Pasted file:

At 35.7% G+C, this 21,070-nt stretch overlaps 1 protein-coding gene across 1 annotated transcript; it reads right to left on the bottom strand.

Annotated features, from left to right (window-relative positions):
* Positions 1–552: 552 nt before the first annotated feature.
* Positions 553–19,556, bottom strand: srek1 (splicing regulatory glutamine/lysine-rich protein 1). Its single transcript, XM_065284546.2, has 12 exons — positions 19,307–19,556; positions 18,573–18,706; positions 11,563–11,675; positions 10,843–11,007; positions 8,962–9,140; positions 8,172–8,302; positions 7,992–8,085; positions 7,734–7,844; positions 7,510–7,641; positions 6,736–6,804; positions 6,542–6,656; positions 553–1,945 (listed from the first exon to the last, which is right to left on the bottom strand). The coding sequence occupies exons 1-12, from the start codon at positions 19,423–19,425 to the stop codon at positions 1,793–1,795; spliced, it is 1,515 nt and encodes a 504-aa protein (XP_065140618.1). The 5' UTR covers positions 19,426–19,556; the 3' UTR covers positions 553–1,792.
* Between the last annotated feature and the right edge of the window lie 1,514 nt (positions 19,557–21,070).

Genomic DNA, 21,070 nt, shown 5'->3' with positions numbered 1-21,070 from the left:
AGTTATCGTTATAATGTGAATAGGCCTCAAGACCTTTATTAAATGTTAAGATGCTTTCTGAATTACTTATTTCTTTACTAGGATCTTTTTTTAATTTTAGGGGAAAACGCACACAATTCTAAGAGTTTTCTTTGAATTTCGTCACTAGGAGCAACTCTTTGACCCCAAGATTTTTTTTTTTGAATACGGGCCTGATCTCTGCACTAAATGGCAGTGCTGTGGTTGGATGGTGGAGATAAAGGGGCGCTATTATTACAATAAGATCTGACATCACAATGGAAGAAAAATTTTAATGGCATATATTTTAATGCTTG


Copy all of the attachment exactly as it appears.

At 35.7% G+C, this 21,070-nt stretch overlaps 1 protein-coding gene across 1 annotated transcript; it reads right to left on the bottom strand.

Annotated features, from left to right (window-relative positions):
* Positions 1–552: 552 nt before the first annotated feature.
* Positions 553–19,556, bottom strand: srek1 (splicing regulatory glutamine/lysine-rich protein 1). Its single transcript, XM_065284546.2, has 12 exons — positions 19,307–19,556; positions 18,573–18,706; positions 11,563–11,675; positions 10,843–11,007; positions 8,962–9,140; positions 8,172–8,302; positions 7,992–8,085; positions 7,734–7,844; positions 7,510–7,641; positions 6,736–6,804; positions 6,542–6,656; positions 553–1,945 (listed from the first exon to the last, which is right to left on the bottom strand). The coding sequence occupies exons 1-12, from the start codon at positions 19,423–19,425 to the stop codon at positions 1,793–1,795; spliced, it is 1,515 nt and encodes a 504-aa protein (XP_065140618.1). The 5' UTR covers positions 19,426–19,556; the 3' UTR covers positions 553–1,792.
* Between the last annotated feature and the right edge of the window lie 1,514 nt (positions 19,557–21,070).

Genomic DNA, 21,070 nt, shown 5'->3' with positions numbered 1-21,070 from the left:
AGTTATCGTTATAATGTGAATAGGCCTCAAGACCTTTATTAAATGTTAAGATGCTTTCTGAATTACTTATTTCTTTACTAGGATCTTTTTTTAATTTTAGGGGAAAACGCACACAATTCTAAGAGTTTTCTTTGAATTTCGTCACTAGGAGCAACTCTTTGACCCCAAGATTTTTTTTTTTGAATACGGGCCTGATCTCTGCACTAAATGGCAGTGCTGTGGTTGGATGGTGGAGATAAAGGGGCGCTATTATTACAATAAGATCTGACATCACAATGGAAGAAAAATTTTAATGGCATATATTTTAATGCTTG